September 21, 2012
Is Chick-Fil-A Chickening Out In Chicago? (Updated)
Company says it has not "capitulated to demands of the supporters of same sex marriage."
(Editor's note: This post has been updated to reflect a statement made by Chick-fil-A CEO Dan Cathy.)
A Chicago alderman who criticized Chick-fil-A's philanthropic giving earlier this summer now says the fast-food chain has reversed course.
On September 19, Chicago alderman Joe Moreno announced that he would consider lending his support to the plan after Chick-fil-A said it would re-evaluate its stance on homosexuality. Moreno originally withdrew support from Chick-fil-A's plans to build in his Northwest Chicago ward in July, citing the company's donations to groups that oppose gay marriage and its potentially discriminatory hiring practices.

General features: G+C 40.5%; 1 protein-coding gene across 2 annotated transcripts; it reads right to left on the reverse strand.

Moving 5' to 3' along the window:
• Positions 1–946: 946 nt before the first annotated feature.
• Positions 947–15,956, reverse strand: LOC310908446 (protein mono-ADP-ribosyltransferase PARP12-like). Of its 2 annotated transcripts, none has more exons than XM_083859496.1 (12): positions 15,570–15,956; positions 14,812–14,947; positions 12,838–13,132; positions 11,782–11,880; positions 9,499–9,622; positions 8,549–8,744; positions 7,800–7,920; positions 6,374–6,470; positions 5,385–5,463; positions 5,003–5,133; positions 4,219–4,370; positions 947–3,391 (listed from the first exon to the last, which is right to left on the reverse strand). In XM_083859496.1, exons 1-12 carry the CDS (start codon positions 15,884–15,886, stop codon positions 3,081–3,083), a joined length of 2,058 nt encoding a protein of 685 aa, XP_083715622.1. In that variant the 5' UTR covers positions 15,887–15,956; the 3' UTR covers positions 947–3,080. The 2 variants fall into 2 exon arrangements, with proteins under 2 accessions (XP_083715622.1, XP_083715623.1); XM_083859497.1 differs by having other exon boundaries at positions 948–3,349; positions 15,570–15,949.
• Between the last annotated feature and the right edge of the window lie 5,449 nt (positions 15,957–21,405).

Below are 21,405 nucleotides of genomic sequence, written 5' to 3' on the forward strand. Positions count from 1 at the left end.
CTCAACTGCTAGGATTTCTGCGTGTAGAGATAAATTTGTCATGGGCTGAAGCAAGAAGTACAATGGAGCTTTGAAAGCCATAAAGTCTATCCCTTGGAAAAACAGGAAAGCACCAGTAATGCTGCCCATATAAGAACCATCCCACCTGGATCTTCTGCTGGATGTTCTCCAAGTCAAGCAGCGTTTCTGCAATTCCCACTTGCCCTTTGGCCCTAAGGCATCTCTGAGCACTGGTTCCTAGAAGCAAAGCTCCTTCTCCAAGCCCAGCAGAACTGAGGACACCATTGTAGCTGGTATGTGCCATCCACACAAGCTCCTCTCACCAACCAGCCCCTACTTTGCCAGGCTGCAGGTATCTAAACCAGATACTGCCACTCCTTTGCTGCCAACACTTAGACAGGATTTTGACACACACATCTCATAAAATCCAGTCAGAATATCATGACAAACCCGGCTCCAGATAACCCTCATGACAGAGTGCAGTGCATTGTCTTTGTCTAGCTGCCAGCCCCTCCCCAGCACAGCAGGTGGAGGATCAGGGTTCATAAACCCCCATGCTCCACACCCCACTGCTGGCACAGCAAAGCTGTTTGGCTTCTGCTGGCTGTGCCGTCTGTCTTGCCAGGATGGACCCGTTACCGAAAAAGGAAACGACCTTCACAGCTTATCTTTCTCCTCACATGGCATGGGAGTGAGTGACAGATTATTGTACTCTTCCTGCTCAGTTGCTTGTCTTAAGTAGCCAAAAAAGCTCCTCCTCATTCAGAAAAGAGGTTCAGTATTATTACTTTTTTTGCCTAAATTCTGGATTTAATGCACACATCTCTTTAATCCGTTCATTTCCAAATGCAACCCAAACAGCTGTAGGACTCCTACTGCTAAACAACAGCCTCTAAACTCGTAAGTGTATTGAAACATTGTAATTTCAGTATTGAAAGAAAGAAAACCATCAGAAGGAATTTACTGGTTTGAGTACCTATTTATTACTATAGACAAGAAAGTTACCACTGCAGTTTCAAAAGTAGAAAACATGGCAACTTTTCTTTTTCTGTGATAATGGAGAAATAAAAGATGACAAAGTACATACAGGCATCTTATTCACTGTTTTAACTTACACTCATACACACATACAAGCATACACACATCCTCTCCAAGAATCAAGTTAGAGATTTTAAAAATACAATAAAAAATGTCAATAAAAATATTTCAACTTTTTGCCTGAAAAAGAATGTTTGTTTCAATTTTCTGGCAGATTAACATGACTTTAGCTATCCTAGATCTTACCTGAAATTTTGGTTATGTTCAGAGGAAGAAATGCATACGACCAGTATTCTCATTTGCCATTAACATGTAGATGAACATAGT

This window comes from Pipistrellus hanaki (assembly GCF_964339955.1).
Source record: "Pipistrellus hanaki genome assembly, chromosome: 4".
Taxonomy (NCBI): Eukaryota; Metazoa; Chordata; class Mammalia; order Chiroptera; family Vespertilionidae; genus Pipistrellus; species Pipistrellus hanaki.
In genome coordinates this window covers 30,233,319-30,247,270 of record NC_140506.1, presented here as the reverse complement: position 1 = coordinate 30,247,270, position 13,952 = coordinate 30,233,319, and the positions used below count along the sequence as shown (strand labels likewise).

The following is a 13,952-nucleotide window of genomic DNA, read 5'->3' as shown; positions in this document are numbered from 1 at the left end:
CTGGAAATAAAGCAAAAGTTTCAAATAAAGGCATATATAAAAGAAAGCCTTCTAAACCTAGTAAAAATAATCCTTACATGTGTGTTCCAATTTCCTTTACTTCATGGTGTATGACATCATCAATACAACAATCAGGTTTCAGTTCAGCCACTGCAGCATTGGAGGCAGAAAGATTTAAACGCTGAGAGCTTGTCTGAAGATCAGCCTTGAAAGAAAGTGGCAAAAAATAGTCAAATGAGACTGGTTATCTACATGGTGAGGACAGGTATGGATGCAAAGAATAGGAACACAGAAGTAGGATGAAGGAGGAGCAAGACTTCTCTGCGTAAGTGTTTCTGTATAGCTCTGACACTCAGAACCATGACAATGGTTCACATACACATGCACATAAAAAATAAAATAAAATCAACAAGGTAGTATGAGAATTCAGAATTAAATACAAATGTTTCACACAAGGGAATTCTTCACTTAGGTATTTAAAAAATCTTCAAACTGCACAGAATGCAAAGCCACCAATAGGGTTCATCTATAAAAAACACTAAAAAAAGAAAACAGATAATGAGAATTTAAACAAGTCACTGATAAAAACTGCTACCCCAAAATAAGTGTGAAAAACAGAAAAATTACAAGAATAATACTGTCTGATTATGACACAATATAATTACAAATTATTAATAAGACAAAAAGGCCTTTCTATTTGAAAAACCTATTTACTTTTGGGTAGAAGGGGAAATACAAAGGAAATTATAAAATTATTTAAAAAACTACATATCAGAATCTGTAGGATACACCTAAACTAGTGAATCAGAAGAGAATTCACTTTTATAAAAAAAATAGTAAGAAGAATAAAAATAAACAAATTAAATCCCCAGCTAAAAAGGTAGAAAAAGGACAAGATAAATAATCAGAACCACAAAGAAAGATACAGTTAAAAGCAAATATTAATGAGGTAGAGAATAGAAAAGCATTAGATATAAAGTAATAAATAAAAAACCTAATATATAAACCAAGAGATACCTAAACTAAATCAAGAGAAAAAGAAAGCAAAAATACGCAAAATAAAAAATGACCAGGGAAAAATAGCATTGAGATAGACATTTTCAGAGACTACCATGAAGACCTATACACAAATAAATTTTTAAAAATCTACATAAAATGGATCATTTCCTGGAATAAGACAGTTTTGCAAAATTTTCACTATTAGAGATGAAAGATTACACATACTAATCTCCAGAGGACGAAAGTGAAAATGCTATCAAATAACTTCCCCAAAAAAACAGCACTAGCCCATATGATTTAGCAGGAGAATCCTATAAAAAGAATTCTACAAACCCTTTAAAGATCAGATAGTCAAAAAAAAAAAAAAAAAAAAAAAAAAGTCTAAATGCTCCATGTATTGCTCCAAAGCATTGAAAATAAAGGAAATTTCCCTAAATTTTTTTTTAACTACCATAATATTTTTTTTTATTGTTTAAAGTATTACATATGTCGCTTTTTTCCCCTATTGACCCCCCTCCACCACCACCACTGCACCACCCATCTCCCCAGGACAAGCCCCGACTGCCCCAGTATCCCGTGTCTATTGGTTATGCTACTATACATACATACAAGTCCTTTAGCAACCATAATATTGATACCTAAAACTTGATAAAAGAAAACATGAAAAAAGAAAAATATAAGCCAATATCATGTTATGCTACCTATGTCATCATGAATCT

"For the first time, Chick-fil-A has provided a way to ensure that their employees know that discrimination will not be tolerated," Moreno said Wednesday, according to the Los Angeles Times.
Yet, Chick-fil-A has not publicly validated media reports of such agreements.
Mike Huckabee posted a statement on his website from Chick-fil-A CEO Dan Cathy. Cathy said reports that Chick-fil-A had "capitulated to demands of the supporters of same sex marriage" were untrue.
"Chick-fil-A made no such concessions, and we remain true to who we are and who we have been," the statement said.
Chick-fil-A released a statement on its website saying that its "sincere intent has been to remain out of this political and social debate." Moreover, the statement clarifies the company's commitment to "treat every person with honor, dignity and respect--regardless of their beliefs, race, creed, sexual orientation or gender."
Chick-fil-A previously came under attack this summer over its controversial support for groups like Family Research Council and Exodus International through WinShape Foundation, Chick-fil-A's nonprofit arm. WinShape also supports foster homes, overnight camps for children, and international aid work.